FEDERAL TAX OUTLINE
Chapter One: Introduction
A. The Importance of Income Taxes
The main source of federal tax collection is income tax
-Value Added Tax:
Consumption tax. Tax what you spend, don't tax
-Wealth Tax: earnings per year irrelevant, would look at the assets you
have. I.e. property tax: imposed on value of real property
-Flat/Head Tax: everyone pays the same
How to evaluate a tax base:
(3) Economic Effects: people's behavior in response to the tax system
Arguments for Consumption tax rather than Income:
Income tax encourages consumption rather than savings, disincentive for
savings, need savings for good economy.
Income Tax favored on Fairness grounds:
Consumption tax hurts those who have to spend a high percentage
of their income in consumption, and protects those with the
ability to save.
Ability to pay, to bear the burden of funding gov't operations,
higher income = higher ability to bear burden.
If we went to consumption tax, wouldn't have progressivity that we have under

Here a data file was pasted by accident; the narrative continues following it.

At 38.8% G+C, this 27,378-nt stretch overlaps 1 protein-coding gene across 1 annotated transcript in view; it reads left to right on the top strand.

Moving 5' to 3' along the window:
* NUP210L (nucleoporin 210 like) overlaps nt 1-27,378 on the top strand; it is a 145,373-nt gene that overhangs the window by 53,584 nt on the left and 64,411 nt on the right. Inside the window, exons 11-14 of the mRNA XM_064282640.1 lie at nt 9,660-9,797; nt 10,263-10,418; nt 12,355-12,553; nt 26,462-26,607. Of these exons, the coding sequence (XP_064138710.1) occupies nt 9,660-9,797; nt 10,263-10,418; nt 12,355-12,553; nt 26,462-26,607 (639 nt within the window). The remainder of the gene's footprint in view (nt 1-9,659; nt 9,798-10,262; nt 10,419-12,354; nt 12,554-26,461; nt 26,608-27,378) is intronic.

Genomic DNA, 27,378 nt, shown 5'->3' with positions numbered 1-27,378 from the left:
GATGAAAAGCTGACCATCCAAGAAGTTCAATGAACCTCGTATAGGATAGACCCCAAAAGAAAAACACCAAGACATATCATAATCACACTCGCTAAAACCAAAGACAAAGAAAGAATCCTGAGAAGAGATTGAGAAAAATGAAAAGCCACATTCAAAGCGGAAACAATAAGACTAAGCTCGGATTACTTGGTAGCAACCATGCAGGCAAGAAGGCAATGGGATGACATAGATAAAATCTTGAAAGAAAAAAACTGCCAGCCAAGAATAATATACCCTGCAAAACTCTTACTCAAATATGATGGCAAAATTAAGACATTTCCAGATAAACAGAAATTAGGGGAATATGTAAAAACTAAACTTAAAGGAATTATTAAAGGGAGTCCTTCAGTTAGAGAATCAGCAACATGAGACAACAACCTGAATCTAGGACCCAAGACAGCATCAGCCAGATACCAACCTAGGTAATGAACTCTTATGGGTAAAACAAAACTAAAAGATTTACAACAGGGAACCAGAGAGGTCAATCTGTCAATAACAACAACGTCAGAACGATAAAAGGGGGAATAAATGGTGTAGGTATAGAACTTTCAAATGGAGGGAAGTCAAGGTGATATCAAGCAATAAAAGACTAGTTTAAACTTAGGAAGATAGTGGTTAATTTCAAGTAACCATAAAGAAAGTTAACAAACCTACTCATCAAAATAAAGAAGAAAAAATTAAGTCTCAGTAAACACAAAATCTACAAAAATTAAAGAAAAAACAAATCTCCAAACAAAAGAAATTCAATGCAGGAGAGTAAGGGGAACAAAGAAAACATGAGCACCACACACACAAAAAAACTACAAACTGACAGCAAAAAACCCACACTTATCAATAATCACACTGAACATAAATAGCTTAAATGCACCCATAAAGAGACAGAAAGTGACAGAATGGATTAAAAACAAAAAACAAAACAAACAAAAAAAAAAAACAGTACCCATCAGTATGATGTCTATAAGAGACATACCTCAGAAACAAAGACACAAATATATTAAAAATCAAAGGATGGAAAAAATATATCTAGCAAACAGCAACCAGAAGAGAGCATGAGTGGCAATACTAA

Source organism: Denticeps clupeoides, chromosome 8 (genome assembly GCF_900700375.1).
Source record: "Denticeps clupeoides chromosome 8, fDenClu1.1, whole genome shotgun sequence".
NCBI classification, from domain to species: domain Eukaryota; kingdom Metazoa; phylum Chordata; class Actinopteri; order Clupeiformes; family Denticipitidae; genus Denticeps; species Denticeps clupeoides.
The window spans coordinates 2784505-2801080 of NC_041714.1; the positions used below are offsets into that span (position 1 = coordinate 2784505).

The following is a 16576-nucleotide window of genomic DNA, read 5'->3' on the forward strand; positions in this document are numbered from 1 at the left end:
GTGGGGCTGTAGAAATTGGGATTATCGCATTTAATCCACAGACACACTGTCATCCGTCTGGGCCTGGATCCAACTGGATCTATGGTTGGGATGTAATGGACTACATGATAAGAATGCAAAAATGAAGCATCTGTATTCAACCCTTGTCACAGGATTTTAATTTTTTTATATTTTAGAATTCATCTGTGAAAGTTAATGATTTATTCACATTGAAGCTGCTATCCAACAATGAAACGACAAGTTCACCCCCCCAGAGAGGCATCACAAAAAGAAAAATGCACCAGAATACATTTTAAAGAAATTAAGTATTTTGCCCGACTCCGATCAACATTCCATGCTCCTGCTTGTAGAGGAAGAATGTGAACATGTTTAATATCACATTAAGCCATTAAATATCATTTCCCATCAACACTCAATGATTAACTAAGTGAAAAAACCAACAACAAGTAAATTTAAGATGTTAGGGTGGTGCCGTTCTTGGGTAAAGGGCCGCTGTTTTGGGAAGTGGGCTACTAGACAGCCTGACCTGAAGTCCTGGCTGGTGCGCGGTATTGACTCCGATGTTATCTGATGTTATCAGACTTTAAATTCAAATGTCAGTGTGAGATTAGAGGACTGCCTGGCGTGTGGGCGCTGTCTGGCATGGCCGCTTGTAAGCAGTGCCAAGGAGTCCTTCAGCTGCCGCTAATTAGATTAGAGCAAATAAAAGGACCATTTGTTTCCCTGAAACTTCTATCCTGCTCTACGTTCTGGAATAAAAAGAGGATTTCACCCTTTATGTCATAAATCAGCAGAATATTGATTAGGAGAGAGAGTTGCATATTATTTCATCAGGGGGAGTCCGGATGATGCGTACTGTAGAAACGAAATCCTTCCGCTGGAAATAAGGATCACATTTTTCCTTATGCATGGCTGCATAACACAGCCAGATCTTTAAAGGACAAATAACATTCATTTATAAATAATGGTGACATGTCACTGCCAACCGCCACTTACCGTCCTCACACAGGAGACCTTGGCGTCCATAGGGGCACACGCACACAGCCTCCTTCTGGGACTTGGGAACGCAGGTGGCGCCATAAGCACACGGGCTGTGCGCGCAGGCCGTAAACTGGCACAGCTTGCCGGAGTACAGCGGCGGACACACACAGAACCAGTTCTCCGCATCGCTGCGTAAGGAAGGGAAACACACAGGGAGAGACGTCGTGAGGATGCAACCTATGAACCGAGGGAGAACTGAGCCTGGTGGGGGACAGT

income tax: As income rises, the tax rate rises.
C. Theory and Policy
1. Why "Income"?
2. The "Definition" of Income
3. The Tax Expenditure Budget
6. Income versus Consumption
D. The Rate Structure, Progression, and Marginal Rates
Progressive Tax Rate Structure: as taxable income increases, the tax rate increases
Example: $0- $100,000 - Tax rate = 10%
$100,000 - $200,000 - Tax Rate = 20%
Someone earns $100,000: pays $10,000 in tax.
Someone earns $200,000: pays $10,000 on first 100,000; and pays
$20,000 on second 100,000; Total tax = $30,000.
401K plans: deduct amounts from salary put into savings, reduces taxable income.
Raises notions of tax expenditure budget
Example: $10,000 to a 401K- reduces income from 100,000 to 90,000, only pay
9,000 in tax rather than 10,000.
Not an ideal income tax. Really the government spent $1000, equivalent of the